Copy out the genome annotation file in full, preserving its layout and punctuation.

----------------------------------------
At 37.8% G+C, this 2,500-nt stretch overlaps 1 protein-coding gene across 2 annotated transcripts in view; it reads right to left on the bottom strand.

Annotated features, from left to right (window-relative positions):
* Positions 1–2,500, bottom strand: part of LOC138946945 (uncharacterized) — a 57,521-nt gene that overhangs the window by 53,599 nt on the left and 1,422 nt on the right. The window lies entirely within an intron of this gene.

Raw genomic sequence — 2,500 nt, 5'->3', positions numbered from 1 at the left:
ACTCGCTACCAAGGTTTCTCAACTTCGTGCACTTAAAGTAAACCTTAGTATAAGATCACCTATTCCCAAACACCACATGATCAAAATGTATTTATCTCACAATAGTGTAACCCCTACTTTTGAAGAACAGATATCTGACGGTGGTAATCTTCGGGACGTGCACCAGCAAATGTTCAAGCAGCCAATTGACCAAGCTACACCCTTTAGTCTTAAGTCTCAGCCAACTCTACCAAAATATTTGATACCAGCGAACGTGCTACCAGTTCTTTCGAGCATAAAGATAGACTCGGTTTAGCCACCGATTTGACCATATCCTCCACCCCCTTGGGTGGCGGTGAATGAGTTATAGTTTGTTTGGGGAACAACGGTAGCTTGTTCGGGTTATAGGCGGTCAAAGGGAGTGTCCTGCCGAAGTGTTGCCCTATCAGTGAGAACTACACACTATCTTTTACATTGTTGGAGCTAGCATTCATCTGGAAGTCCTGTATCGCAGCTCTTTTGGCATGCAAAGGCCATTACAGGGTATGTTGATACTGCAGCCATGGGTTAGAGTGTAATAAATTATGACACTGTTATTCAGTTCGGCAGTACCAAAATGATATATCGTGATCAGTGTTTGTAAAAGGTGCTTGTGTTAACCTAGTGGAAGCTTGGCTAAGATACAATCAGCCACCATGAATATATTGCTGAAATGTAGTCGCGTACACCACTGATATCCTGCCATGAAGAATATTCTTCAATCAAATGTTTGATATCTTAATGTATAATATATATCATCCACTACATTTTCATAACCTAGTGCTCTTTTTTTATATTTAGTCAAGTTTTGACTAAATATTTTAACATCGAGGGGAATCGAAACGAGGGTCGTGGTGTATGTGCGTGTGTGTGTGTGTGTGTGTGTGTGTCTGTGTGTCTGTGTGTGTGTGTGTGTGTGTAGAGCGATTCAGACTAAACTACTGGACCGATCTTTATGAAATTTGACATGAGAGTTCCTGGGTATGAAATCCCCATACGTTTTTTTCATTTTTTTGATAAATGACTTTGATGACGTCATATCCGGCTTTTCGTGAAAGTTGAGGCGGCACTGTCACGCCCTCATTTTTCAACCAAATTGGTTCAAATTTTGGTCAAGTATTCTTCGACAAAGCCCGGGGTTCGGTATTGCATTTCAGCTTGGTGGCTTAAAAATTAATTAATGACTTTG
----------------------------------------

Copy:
At 37.8% G+C, this 2,500-nt stretch overlaps 1 protein-coding gene across 2 annotated transcripts in view; it reads right to left on the bottom strand.

Annotated features, from left to right (window-relative positions):
* Positions 1–2,500, bottom strand: part of LOC138946945 (uncharacterized) — a 57,521-nt gene that overhangs the window by 53,599 nt on the left and 1,422 nt on the right. The window lies entirely within an intron of this gene.

Raw genomic sequence — 2,500 nt, 5'->3', positions numbered from 1 at the left:
ACTCGCTACCAAGGTTTCTCAACTTCGTGCACTTAAAGTAAACCTTAGTATAAGATCACCTATTCCCAAACACCACATGATCAAAATGTATTTATCTCACAATAGTGTAACCCCTACTTTTGAAGAACAGATATCTGACGGTGGTAATCTTCGGGACGTGCACCAGCAAATGTTCAAGCAGCCAATTGACCAAGCTACACCCTTTAGTCTTAAGTCTCAGCCAACTCTACCAAAATATTTGATACCAGCGAACGTGCTACCAGTTCTTTCGAGCATAAAGATAGACTCGGTTTAGCCACCGATTTGACCATATCCTCCACCCCCTTGGGTGGCGGTGAATGAGTTATAGTTTGTTTGGGGAACAACGGTAGCTTGTTCGGGTTATAGGCGGTCAAAGGGAGTGTCCTGCCGAAGTGTTGCCCTATCAGTGAGAACTACACACTATCTTTTACATTGTTGGAGCTAGCATTCATCTGGAAGTCCTGTATCGCAGCTCTTTTGGCATGCAAAGGCCATTACAGGGTATGTTGATACTGCAGCCATGGGTTAGAGTGTAATAAATTATGACACTGTTATTCAGTTCGGCAGTACCAAAATGATATATCGTGATCAGTGTTTGTAAAAGGTGCTTGTGTTAACCTAGTGGAAGCTTGGCTAAGATACAATCAGCCACCATGAATATATTGCTGAAATGTAGTCGCGTACACCACTGATATCCTGCCATGAAGAATATTCTTCAATCAAATGTTTGATATCTTAATGTATAATATATATCATCCACTACATTTTCATAACCTAGTGCTCTTTTTTTATATTTAGTCAAGTTTTGACTAAATATTTTAACATCGAGGGGAATCGAAACGAGGGTCGTGGTGTATGTGCGTGTGTGTGTGTGTGTGTGTGTGTGTCTGTGTGTCTGTGTGTGTGTGTGTGTGTGTAGAGCGATTCAGACTAAACTACTGGACCGATCTTTATGAAATTTGACATGAGAGTTCCTGGGTATGAAATCCCCATACGTTTTTTTCATTTTTTTGATAAATGACTTTGATGACGTCATATCCGGCTTTTCGTGAAAGTTGAGGCGGCACTGTCACGCCCTCATTTTTCAACCAAATTGGTTCAAATTTTGGTCAAGTATTCTTCGACAAAGCCCGGGGTTCGGTATTGCATTTCAGCTTGGTGGCTTAAAAATTAATTAATGACTTTG